Another issue we wanted to solve was to be able to add notes to content other than public bodies, like FOI requests for specific types of information and our category lists. In particular we wanted to be able to celebrate requests that led to particularly useful public interest information being released or having wider impact, and also to add clarification around requests that may be misinterpreted.

    We’ve received funding from the Joseph Rowntree Charitable Trust to help support marginalised communities to make more well-formed requests, and to more effectively use the information they obtain to engage with and influence authorities in a way that contributes to fairer decision-making. Thanks to this, we were able to add this underlying capability, which we can use to continue to help users more easily understand how to navigate the complexities of public authorities and what information they hold.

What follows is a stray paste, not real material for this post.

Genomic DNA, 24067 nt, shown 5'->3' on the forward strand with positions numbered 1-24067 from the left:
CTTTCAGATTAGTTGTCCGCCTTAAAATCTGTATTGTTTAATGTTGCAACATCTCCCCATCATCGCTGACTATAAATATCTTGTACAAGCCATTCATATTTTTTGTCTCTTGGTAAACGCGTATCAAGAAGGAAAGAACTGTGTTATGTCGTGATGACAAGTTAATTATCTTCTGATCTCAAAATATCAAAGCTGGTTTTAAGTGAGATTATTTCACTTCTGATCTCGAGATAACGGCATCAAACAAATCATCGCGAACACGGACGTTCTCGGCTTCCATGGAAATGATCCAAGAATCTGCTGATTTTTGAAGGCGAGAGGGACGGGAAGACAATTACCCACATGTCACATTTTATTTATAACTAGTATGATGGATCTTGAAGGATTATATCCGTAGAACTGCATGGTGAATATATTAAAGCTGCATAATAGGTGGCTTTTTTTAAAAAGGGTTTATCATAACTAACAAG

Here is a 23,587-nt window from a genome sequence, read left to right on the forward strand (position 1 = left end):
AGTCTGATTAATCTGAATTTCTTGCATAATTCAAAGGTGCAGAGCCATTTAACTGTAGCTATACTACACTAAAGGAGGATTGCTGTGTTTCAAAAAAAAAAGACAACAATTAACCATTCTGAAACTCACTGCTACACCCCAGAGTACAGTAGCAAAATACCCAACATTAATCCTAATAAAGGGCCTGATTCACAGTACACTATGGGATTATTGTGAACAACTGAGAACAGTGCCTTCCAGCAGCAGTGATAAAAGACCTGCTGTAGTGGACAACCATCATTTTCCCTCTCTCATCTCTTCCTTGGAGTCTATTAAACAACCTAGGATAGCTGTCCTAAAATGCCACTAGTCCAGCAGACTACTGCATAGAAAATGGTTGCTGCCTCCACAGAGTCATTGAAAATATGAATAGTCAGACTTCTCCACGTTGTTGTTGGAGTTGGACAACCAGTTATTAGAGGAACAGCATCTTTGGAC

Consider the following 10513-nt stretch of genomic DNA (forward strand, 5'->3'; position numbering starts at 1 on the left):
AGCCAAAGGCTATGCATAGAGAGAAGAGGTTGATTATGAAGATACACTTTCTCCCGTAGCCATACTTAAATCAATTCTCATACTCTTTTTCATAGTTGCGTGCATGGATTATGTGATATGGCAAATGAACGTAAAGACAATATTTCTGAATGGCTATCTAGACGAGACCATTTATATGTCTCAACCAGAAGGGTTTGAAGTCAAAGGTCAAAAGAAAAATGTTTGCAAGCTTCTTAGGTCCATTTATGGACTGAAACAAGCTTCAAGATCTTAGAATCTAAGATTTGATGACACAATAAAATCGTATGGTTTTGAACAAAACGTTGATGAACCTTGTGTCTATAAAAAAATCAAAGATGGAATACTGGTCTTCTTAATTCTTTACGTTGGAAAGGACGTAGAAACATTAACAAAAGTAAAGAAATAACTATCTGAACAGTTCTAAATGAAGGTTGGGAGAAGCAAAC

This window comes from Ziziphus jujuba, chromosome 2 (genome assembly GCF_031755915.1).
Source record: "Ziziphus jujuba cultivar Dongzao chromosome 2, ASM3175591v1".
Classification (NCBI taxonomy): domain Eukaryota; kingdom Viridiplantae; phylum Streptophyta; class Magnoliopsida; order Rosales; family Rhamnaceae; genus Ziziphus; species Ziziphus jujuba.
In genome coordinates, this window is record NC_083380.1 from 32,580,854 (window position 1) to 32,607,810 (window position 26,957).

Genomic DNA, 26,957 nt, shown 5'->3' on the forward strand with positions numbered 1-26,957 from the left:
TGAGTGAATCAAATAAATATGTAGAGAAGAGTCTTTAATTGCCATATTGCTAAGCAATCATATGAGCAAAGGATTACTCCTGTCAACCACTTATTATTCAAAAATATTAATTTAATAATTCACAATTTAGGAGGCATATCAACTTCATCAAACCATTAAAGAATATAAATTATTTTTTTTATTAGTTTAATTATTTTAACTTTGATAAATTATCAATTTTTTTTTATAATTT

The first step was to extract the existing notes to a new generic Note model that could be attached to any other record. Ruby on Rails makes this easy through its polymorphic associations.

    We then needed an interface to allow admins to list and search tags for each type of record that has them, and browse all records that are tagged with a particular tag.

    A list of authorities as tags, all starting with the letter A

    A list showing which tags have been applied to each authority

    As well as it being generally useful to be able to browse our database through our tags, this gave us a place to add our new functionality for adding a note based on a tag.